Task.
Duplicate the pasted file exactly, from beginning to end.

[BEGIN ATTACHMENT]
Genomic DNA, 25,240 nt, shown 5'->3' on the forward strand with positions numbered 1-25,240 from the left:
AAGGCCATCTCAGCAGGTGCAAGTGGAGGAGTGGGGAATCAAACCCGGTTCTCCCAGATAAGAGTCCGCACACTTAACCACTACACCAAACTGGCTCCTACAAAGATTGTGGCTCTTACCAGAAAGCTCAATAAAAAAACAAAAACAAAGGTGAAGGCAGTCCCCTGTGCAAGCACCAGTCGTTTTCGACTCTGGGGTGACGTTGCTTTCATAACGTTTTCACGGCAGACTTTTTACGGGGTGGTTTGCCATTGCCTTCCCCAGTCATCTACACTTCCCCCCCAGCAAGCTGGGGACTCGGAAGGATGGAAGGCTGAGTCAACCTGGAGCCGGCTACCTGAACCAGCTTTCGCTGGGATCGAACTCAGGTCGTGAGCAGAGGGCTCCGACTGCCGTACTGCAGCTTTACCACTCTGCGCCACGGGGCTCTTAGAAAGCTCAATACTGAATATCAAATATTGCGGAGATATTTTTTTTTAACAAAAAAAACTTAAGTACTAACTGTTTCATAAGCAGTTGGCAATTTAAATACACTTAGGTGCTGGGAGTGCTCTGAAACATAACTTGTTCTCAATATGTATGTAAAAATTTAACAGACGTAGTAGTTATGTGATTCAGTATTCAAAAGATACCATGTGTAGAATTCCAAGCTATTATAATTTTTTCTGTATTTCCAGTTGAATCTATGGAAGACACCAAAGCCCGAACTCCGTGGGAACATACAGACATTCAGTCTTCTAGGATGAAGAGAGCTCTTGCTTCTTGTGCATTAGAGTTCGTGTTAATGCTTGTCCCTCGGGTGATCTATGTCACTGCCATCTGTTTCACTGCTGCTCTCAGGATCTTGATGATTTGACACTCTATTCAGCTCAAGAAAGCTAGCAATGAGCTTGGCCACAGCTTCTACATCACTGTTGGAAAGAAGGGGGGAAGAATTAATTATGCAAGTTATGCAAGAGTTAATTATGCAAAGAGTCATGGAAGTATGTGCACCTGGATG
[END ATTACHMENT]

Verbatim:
Genomic DNA, 25,240 nt, shown 5'->3' on the forward strand with positions numbered 1-25,240 from the left:
AAGGCCATCTCAGCAGGTGCAAGTGGAGGAGTGGGGAATCAAACCCGGTTCTCCCAGATAAGAGTCCGCACACTTAACCACTACACCAAACTGGCTCCTACAAAGATTGTGGCTCTTACCAGAAAGCTCAATAAAAAAACAAAAACAAAGGTGAAGGCAGTCCCCTGTGCAAGCACCAGTCGTTTTCGACTCTGGGGTGACGTTGCTTTCATAACGTTTTCACGGCAGACTTTTTACGGGGTGGTTTGCCATTGCCTTCCCCAGTCATCTACACTTCCCCCCCAGCAAGCTGGGGACTCGGAAGGATGGAAGGCTGAGTCAACCTGGAGCCGGCTACCTGAACCAGCTTTCGCTGGGATCGAACTCAGGTCGTGAGCAGAGGGCTCCGACTGCCGTACTGCAGCTTTACCACTCTGCGCCACGGGGCTCTTAGAAAGCTCAATACTGAATATCAAATATTGCGGAGATATTTTTTTTTAACAAAAAAAACTTAAGTACTAACTGTTTCATAAGCAGTTGGCAATTTAAATACACTTAGGTGCTGGGAGTGCTCTGAAACATAACTTGTTCTCAATATGTATGTAAAAATTTAACAGACGTAGTAGTTATGTGATTCAGTATTCAAAAGATACCATGTGTAGAATTCCAAGCTATTATAATTTTTTCTGTATTTCCAGTTGAATCTATGGAAGACACCAAAGCCCGAACTCCGTGGGAACATACAGACATTCAGTCTTCTAGGATGAAGAGAGCTCTTGCTTCTTGTGCATTAGAGTTCGTGTTAATGCTTGTCCCTCGGGTGATCTATGTCACTGCCATCTGTTTCACTGCTGCTCTCAGGATCTTGATGATTTGACACTCTATTCAGCTCAAGAAAGCTAGCAATGAGCTTGGCCACAGCTTCTACATCACTGTTGGAAAGAAGGGGGGAAGAATTAATTATGCAAGTTATGCAAGAGTTAATTATGCAAAGAGTCATGGAAGTATGTGCACCTGGATG